University of Nevada Cooperative Extension is inviting Nevada students to showcase their artistic talents and promote radon awareness by entering the 2014 Nevada Radon Poster Contest.
The contest is open to all children ages 9 to 14 years old enrolled in public, private, territorial, tribal, Department of Defense and home schools. Children can also enter through a sponsoring club, such as an art, computer, library, reading, science, scouting, youth or 4-H club.
Radon is a radioactive, colorless, odorless and tasteless gas that comes from the ground. It accumulates in homes and can cause lung cancer. This type of lung cancer is preventable, and the only way to know if a home has elevated levels is to test it.
American Fork Junior High science teacher John Moon is ready for the state’s annual radon poster contest.
Last year his eighth-grade student Tucker Nixon had already entered his poster when Moon learned about the contest. And when Nixon’s entry was judged the state’s best, the teacher was able to accompany his student to meet Gov. Gary Herbert at an awards ceremony.
"Radon gas is very common in Utah and very deadly," said Moon, noting the gas is odorless and colorless.
"Our best defense is proper new construction and continuing education," the teacher said. "By getting our youth involved in this state contest we will be doing our part to protect their future."
This year’s contest is underway, and the Utah Radon Program is looking for entries through Oct. 15. Online voting is set for Oct. 21-28.
HARRISBURG, Pa., Oct. 11, 2012 -- /PRNewswire-USNewswire/ -- The Department of Environmental Protection today urged Pennsylvania students, ages nine to 14, to enter a national poster contest designed to help raise awareness about the dangers of radon. The deadline to enter is Nov. 2.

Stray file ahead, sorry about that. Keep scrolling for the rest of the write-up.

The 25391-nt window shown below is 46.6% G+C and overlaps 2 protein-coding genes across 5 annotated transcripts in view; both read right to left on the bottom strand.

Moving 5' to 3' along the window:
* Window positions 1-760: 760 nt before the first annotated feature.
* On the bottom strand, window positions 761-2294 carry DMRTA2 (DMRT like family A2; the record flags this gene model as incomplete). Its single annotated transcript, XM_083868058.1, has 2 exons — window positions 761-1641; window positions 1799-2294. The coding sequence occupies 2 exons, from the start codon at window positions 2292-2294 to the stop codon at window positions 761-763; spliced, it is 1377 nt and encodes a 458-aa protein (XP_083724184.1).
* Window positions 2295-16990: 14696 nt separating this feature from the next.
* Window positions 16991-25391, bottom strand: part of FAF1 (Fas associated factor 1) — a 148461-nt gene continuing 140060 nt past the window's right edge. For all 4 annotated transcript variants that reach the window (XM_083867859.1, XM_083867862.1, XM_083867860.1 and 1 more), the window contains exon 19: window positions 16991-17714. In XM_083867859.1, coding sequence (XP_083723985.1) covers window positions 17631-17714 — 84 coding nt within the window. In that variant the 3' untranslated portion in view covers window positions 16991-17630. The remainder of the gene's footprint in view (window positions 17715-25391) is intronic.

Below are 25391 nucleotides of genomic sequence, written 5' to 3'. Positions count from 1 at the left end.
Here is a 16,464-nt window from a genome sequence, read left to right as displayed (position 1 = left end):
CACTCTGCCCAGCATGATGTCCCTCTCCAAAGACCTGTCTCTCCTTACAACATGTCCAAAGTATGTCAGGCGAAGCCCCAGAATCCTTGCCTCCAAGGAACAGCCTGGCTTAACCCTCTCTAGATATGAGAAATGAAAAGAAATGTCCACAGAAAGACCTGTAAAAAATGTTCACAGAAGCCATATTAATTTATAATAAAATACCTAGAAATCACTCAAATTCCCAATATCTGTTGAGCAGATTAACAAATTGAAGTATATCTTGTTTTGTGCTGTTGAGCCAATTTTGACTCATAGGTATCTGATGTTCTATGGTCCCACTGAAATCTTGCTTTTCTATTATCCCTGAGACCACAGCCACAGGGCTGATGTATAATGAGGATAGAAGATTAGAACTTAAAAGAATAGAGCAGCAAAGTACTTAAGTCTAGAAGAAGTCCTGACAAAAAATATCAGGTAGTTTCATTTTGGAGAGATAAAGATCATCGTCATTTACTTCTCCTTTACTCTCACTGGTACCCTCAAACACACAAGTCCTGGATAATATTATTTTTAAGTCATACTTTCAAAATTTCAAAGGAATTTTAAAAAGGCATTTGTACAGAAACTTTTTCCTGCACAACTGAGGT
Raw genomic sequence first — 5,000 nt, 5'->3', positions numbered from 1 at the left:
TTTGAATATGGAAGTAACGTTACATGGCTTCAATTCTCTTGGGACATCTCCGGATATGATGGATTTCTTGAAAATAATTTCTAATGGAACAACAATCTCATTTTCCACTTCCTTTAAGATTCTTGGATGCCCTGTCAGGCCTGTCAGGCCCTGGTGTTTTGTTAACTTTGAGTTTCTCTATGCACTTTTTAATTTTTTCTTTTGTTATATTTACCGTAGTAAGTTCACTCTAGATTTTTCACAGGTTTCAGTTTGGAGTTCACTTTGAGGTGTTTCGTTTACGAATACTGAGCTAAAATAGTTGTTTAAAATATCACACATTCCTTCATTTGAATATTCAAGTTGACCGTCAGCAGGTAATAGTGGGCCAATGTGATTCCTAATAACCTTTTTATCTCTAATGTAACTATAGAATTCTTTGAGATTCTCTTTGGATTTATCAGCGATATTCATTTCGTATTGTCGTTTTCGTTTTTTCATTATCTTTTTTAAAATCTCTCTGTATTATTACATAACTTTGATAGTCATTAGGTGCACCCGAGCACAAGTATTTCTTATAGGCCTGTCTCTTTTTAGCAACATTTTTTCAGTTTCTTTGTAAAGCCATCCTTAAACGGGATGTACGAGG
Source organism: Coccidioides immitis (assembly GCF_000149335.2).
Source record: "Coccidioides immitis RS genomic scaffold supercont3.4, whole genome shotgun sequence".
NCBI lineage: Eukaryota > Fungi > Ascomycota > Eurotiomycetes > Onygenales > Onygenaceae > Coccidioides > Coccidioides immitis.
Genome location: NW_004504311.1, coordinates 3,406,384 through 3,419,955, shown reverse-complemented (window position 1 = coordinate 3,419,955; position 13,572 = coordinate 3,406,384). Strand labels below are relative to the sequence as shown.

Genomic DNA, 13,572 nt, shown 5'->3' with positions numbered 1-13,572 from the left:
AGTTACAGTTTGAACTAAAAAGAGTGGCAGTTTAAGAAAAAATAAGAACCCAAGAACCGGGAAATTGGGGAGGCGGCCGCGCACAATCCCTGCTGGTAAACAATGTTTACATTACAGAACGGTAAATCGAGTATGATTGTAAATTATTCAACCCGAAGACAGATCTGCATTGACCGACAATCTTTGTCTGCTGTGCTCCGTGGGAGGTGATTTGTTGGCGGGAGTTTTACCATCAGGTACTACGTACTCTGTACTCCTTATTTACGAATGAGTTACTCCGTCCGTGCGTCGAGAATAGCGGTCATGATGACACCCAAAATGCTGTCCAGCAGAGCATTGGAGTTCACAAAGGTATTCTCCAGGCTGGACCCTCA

"This is a great way to educate students and their families about the dangers of radon," DEP Secretary Mike Krancer said. "I encourage all eligible students to participate, get creative and talk with their families about the importance of testing for radon in their homes and taking the easy and inexpensive steps to remedy if it is found."
Radon exposure causes nearly 20,000 lung cancer deaths each year, and nearly half of Pennsylvania homes have elevated radon levels.
New York City Student Helps EPA Educate the Public on Dangers of Radon; Wins National Radon Poster Contest
New York City Student Helps EPA Educate the Public on Dangers of Radon; Wins National Radon Poster Contest Release Date: 01/25/2012 Contact Information: Elias Rodriguez, 212-637-3664, firstname.lastname@example.org
(New York, N.Y. ) What is odorless, colorless and could be a serious health problem that may be right in your home? A LaGuardia high school student, NYC public school, Laura Dabalsa knows the answer is radon. Laura used her knowledge about this important public health issue to create an educational poster that took top honors in the U.S. Environmental Protection Agency and Kansas State University’s national Radon Poster Contest. Laura's poster, which was submitted when she was a student at the Booker T. Washington School, will be featured nationally as part of an ongoing campaign to promote home testing for radon.
Carolena McGrapth, a sixth-grader at Hunsberger Elementary School in Reno, has won third place in the 2012 Nevada State Radon Poster Contest sponsored by University of Nevada Cooperative Extension's Radon Education Program.
Angelagrace Borro, a seventh-grader at Helen Cannon Junior High in Las Vegas, took first place, and sixth-grader Leah Yim from Hyde Park Middle School in Las Vegas won second place.
McGrapth will receive a check during a ceremony at 6 p.m. Jan. 3 at the Cooperative Extension office, 4955 Energy Way. The ceremony will take place after a radon presentation that the public is encouraged to attend.